“Sanna,” Linda, Anne, “Franny”

During the next eight years, this group of strangers became family. We did life together 24/7, which included meals in the dining hall, school and church activities, playing soccer in the rain, and standing in line for routine immunizations. We traded boyfriends and stole each other’s candy. We jump roped, roller-skated, and played jacks on the front porch of the “big dorm.” We sat all in a row at the nurse’s office soaking every imaginable wound. Every six weeks we hopped onto the back of a huge flatbed truck and rode an hour into town to shop and sun burn at the beach.


Back row: Steve G, John Mark,  Linda, Jenine, Randy, “Pickle”; Front row: “Sanna,” Franny,” Denise, Karen, Johan

Although my own family left the mission field and returned to the U.S. before my sixth grade year, most of our class graduated together in 1976 after the eighth grade—Forty years ago.

In 1976 the majority of classmates dispersed to different schools or countries, losing touch over time. We all went on, scratching our way through life, wondering why we never quite fit in. The term “Third Culture Kid” (TCK) became the new label and, over time, I learned to embrace it.

Yes, I’m different. I think a little differently than the average American. I don’t run from bugs. I don’t freak out over expiration dates. I can flex when things don’t go according to plan—usually. And a missing ingredient in a recipe? Just replace it with something else. No big deal (most food items arrived months after we ordered them from Australia). I also experienced the privilege of traveling the world as a child.

When the internet and then Facebook came into our lives, many of us reconnected, sharing pictures of kids and grandkids, happy to find each other again. One day someone decided we needed a reunion. Suddenly a Facebook group popped up and I wondered if anyone else worked for a living. Conversations erupted as if time stood still.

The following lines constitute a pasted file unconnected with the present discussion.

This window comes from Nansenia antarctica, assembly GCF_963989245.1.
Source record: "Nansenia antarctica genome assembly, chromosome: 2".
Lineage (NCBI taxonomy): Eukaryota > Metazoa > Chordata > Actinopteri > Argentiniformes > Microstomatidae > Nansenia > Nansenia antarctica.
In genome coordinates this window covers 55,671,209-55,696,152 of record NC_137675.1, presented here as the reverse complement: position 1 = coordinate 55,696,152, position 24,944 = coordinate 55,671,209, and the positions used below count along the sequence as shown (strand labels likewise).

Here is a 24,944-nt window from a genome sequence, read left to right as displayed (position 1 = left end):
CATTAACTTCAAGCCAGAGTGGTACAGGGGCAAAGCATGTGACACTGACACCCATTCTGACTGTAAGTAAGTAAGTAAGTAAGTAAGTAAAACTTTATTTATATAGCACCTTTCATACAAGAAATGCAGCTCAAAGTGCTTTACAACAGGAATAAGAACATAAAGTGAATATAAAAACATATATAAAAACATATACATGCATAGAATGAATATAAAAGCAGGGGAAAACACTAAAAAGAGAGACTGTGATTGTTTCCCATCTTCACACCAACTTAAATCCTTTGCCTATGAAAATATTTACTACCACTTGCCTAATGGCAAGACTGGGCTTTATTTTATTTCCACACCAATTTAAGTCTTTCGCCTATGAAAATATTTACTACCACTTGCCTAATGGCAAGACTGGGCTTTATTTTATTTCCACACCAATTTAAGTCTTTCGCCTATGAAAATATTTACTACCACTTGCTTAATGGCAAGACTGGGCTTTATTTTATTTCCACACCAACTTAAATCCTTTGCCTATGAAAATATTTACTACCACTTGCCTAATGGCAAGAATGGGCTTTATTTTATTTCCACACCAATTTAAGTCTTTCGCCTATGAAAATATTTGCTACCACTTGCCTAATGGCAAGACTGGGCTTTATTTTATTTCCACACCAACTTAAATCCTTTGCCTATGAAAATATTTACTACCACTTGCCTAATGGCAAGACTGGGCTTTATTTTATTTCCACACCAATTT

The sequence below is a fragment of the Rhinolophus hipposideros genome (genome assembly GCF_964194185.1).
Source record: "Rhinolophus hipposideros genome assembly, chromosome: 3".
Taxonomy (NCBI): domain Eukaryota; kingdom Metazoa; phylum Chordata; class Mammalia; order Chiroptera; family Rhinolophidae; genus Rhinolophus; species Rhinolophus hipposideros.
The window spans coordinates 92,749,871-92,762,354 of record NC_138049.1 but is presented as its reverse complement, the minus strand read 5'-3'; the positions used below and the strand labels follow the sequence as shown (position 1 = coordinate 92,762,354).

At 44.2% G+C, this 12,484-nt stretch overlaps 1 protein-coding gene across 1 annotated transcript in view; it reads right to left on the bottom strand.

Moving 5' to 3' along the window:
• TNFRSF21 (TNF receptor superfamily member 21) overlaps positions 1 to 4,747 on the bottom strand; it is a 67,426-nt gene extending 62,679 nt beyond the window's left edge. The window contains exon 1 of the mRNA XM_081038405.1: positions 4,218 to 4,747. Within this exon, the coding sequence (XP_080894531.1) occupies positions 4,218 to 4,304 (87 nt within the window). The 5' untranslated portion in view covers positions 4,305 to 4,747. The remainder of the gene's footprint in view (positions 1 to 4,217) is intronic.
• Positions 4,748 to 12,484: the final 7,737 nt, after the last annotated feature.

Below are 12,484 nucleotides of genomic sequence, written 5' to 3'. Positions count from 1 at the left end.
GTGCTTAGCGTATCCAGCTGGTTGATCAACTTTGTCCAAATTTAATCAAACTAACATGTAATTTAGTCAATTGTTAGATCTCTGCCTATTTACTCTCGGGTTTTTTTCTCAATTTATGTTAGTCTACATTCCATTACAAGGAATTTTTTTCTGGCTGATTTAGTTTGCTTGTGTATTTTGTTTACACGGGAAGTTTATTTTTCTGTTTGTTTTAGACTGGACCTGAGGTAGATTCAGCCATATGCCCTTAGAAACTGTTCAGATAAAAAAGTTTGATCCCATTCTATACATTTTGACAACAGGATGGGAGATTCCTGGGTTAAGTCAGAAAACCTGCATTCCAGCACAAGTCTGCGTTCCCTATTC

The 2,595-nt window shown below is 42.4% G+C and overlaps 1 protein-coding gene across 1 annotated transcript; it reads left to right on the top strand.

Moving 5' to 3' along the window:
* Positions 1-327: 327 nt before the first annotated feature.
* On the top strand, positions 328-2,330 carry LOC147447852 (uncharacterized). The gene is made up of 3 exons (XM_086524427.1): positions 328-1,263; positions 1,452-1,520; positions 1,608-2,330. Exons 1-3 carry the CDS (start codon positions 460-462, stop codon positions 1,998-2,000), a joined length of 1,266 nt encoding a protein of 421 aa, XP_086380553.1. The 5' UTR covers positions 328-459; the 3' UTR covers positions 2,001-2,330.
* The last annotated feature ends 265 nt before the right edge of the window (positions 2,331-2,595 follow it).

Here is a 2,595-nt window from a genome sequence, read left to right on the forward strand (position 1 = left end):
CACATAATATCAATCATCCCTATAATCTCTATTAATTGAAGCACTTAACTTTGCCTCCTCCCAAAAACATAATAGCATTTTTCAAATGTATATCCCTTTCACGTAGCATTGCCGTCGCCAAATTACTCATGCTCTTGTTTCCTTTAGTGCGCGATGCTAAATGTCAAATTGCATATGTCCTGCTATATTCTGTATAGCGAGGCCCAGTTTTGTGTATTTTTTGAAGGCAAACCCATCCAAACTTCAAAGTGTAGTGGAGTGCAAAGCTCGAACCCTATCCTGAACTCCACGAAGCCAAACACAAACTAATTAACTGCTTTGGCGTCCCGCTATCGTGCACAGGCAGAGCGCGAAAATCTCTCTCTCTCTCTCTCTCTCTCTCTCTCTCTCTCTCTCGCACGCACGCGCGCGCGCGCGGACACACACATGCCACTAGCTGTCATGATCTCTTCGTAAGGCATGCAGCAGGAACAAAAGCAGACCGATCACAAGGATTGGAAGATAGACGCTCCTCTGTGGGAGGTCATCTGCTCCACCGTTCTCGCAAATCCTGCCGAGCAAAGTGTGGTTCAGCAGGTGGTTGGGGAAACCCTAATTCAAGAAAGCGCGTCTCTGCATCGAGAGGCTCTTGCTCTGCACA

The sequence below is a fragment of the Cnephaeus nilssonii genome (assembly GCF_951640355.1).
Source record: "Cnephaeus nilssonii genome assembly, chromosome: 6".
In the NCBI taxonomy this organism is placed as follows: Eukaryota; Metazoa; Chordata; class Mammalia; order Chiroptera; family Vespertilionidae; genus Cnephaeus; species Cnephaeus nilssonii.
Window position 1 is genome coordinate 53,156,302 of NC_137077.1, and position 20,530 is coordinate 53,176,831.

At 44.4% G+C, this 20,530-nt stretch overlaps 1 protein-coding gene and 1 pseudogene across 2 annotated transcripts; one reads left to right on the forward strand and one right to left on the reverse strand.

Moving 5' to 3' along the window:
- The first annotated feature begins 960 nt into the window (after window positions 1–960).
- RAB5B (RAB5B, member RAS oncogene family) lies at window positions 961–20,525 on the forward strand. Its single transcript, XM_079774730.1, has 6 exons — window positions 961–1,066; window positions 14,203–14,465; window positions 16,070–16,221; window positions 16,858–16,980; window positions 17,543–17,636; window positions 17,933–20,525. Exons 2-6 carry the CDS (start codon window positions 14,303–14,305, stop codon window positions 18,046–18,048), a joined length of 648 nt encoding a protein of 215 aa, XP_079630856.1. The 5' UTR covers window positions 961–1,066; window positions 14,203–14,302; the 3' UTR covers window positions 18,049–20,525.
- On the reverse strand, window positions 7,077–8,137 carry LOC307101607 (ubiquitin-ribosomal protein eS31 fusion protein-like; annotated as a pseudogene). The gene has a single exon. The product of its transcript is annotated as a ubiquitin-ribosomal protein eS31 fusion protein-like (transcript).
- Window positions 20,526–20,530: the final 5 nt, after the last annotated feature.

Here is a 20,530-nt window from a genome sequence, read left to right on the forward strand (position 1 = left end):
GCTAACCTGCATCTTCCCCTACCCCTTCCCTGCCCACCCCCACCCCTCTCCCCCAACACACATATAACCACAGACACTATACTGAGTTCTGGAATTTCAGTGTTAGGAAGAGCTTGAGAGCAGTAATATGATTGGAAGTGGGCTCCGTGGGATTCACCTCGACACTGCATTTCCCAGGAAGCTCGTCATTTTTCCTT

After more than a year of talking about it, a group of us met in Florida over the fourth of July weekend—2016. Forty years since 1976.

We reunited with hugs all around, not quite knowing what to expect. Immediately the conversations and connections began. Just a few feet into the restaurant one of the guys leaned over to me and sheepishly asked, “Fran, do you remember me?”

Do I remember him? I only talked about him for the last 40 years and gave him credit for the fact that I met and married two men in Texas! Steve never knew that when he came back to school in the fifth grade with the greatest accent I’d ever heard, I determined right then to someday go to Texas. I wanted to sound just like him!

Over the next few days, we talked about our experiences in boarding school and shared our stories of what happened to us since 1976. One admitted to crying himself to sleep every night at school. Another jumped in, “You did too?” Forty-eight years went by before anyone knew they weren’t alone in crying themselves to sleep. Sadly, some endured more pain than others, but we all found a way to overcome, and our attendance at the reunion proved it. wp-1468630492848.jpg

We sat with rapt attention as each took their turn telling their amazing and yet painful stories. We listened, asked questions, and then prayed over each classmate and his/her spouse. On our prayer board we listed and prayed for those who chose not to make this trip.